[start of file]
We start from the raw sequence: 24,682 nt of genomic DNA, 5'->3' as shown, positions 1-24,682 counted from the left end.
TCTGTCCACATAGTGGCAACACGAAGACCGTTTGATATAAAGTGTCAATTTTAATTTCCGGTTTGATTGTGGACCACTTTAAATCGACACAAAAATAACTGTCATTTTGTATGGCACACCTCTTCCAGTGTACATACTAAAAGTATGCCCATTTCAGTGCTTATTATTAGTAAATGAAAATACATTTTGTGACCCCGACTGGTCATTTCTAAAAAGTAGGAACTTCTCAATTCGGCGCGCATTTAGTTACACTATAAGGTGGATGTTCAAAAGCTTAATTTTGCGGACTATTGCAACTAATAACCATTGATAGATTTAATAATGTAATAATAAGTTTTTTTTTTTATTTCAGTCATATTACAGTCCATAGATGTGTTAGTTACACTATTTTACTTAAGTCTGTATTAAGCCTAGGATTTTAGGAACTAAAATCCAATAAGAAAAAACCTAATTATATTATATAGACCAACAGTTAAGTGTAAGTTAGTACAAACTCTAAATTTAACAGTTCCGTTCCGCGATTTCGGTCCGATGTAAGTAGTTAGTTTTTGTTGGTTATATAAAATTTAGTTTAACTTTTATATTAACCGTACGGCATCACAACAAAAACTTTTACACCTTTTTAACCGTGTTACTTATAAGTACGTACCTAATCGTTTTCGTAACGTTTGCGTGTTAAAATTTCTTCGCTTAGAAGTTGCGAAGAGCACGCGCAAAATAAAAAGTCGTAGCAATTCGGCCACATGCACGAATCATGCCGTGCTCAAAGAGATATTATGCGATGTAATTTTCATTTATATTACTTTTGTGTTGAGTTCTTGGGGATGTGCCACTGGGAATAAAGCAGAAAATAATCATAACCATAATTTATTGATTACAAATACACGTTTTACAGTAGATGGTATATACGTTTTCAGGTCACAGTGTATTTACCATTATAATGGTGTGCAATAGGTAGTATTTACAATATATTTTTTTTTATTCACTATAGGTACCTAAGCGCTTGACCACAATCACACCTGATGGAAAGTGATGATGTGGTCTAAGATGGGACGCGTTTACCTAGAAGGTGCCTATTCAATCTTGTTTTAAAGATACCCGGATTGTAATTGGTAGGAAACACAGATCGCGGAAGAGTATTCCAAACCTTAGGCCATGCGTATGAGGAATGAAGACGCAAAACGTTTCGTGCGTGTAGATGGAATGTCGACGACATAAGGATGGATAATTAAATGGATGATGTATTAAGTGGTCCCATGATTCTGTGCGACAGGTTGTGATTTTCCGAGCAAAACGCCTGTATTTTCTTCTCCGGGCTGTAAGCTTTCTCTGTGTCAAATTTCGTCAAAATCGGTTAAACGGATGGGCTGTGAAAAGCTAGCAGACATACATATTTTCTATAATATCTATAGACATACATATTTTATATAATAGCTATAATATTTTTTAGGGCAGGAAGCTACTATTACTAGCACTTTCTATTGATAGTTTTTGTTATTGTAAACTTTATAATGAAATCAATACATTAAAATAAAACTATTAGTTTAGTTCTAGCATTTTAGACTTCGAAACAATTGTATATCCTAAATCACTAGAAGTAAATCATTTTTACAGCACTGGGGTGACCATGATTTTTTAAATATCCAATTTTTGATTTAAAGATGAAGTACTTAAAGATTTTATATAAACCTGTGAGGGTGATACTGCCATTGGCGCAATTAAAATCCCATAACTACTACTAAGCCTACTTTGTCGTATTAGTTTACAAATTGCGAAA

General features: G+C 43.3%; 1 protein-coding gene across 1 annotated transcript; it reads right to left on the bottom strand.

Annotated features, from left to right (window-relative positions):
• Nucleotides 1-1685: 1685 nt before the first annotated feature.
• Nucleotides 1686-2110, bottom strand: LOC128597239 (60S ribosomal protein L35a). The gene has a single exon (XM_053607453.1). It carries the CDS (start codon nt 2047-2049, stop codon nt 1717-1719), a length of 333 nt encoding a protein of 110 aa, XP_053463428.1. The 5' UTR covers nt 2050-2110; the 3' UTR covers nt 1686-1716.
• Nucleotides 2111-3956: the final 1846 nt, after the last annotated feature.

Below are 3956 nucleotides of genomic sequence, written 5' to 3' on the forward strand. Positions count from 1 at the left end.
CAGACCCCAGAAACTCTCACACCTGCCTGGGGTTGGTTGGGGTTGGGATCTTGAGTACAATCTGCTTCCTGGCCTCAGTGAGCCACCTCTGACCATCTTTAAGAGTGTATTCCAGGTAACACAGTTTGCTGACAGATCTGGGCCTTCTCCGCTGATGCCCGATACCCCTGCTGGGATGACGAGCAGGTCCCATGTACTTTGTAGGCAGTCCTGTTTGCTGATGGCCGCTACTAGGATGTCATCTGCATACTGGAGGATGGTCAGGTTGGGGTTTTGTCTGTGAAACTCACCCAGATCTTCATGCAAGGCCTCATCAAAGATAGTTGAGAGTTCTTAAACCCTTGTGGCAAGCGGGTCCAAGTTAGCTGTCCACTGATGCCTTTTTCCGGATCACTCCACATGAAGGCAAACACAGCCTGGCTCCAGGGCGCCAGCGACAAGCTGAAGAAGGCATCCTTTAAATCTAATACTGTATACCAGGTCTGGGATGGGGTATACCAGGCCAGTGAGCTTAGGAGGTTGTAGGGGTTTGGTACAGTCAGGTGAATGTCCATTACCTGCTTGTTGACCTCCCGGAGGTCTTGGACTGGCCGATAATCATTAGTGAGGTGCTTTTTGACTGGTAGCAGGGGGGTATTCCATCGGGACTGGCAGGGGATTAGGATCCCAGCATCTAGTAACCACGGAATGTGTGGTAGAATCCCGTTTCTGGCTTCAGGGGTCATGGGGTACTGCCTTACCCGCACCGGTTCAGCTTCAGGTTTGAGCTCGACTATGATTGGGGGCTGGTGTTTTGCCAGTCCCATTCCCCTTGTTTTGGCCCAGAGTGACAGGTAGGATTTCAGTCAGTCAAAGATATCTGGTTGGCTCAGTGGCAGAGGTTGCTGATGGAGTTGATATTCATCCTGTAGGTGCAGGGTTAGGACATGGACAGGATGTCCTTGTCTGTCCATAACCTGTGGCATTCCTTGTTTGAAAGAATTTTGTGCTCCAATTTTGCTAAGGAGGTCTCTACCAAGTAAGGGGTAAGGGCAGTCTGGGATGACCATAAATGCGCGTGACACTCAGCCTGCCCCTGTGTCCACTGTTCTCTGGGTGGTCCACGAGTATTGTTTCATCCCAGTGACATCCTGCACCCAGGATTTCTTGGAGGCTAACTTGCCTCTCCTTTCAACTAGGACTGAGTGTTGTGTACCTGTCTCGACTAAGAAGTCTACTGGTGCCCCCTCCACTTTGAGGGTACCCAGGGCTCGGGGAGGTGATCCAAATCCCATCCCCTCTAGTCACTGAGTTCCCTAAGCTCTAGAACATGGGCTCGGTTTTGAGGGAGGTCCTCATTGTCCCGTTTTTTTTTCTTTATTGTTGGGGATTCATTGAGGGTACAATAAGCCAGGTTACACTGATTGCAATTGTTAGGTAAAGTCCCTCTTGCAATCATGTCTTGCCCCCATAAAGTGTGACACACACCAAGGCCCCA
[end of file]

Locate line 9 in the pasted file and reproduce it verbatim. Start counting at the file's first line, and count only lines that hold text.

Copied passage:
CAGACCCCAGAAACTCTCACACCTGCCTGGGGTTGGTTGGGGTTGGGATCTTGAGTACAATCTGCTTCCTGGCCTCAGTGAGCCACCTCTGACCATCTTTAAGAGTGTATTCCAGGTAACACAGTTTGCTGACAGATCTGGGCCTTCTCCGCTGATGCCCGATACCCCTGCTGGGATGACGAGCAGGTCCCATGTACTTTGTAGGCAGTCCTGTTTGCTGATGGCCGCTACTAGGATGTCATCTGCATACTGGAGGATGGTCAGGTTGGGGTTTTGTCTGTGAAACTCACCCAGATCTTCATGCAAGGCCTCATCAAAGATAGTTGAGAGTTCTTAAACCCTTGTGGCAAGCGGGTCCAAGTTAGCTGTCCACTGATGCCTTTTTCCGGATCACTCCACATGAAGGCAAACACAGCCTGGCTCCAGGGCGCCAGCGACAAGCTGAAGAAGGCATCCTTTAAATCTAATACTGTATACCAGGTCTGGGATGGGGTATACCAGGCCAGTGAGCTTAGGAGGTTGTAGGGGTTTGGTACAGTCAGGTGAATGTCCATTACCTGCTTGTTGACCTCCCGGAGGTCTTGGACTGGCCGATAATCATTAGTGAGGTGCTTTTTGACTGGTAGCAGGGGGGTATTCCATCGGGACTGGCAGGGGATTAGGATCCCAGCATCTAGTAACCACGGAATGTGTGGTAGAATCCCGTTTCTGGCTTCAGGGGTCATGGGGTACTGCCTTACCCGCACCGGTTCAGCTTCAGGTTTGAGCTCGACTATGATTGGGGGCTGGTGTTTTGCCAGTCCCATTCCCCTTGTTTTGGCCCAGAGTGACAGGTAGGATTTCAGTCAGTCAAAGATATCTGGTTGGCTCAGTGGCAGAGGTTGCTGATGGAGTTGATATTCATCCTGTAGGTGCAGGGTTAGGACATGGACAGGATGTCCTTGTCTGTCCATAACCTGTGGCATTCCTTGTTTGAAAGAATTTTGTGCTCCAATTTTGCTAAGGAGGTCTCTACCAAGTAAGGGGTAAGGGCAGTCTGGGATGACCATAAATGCGCGTGACACTCAGCCTGCCCCTGTGTCCACTGTTCTCTGGGTGGTCCACGAGTATTGTTTCATCCCAGTGACATCCTGCACCCAGGATTTCTTGGAGGCTAACTTGCCTCTCCTTTCAACTAGGACTGAGTGTTGTGTACCTGTCTCGACTAAGAAGTCTACTGGTGCCCCCTCCACTTTGAGGGTACCCAGGGCTCGGGGAGGTGATCCAAATCCCATCCCCTCTAGTCACTGAGTTCCCTAAGCTCTAGAACATGGGCTCGGTTTTGAGGGAGGTCCTCATTGTCCCGTTTTTTTTTCTTTATTGTTGGGGATTCATTGAGGGTACAATAAGCCAGGTTACACTGATTGCAATTGTTAGGTAAAGTCCCTCTTGCAATCATGTCTTGCCCCCATAAAGTGTGACACACACCAAGGCCCCA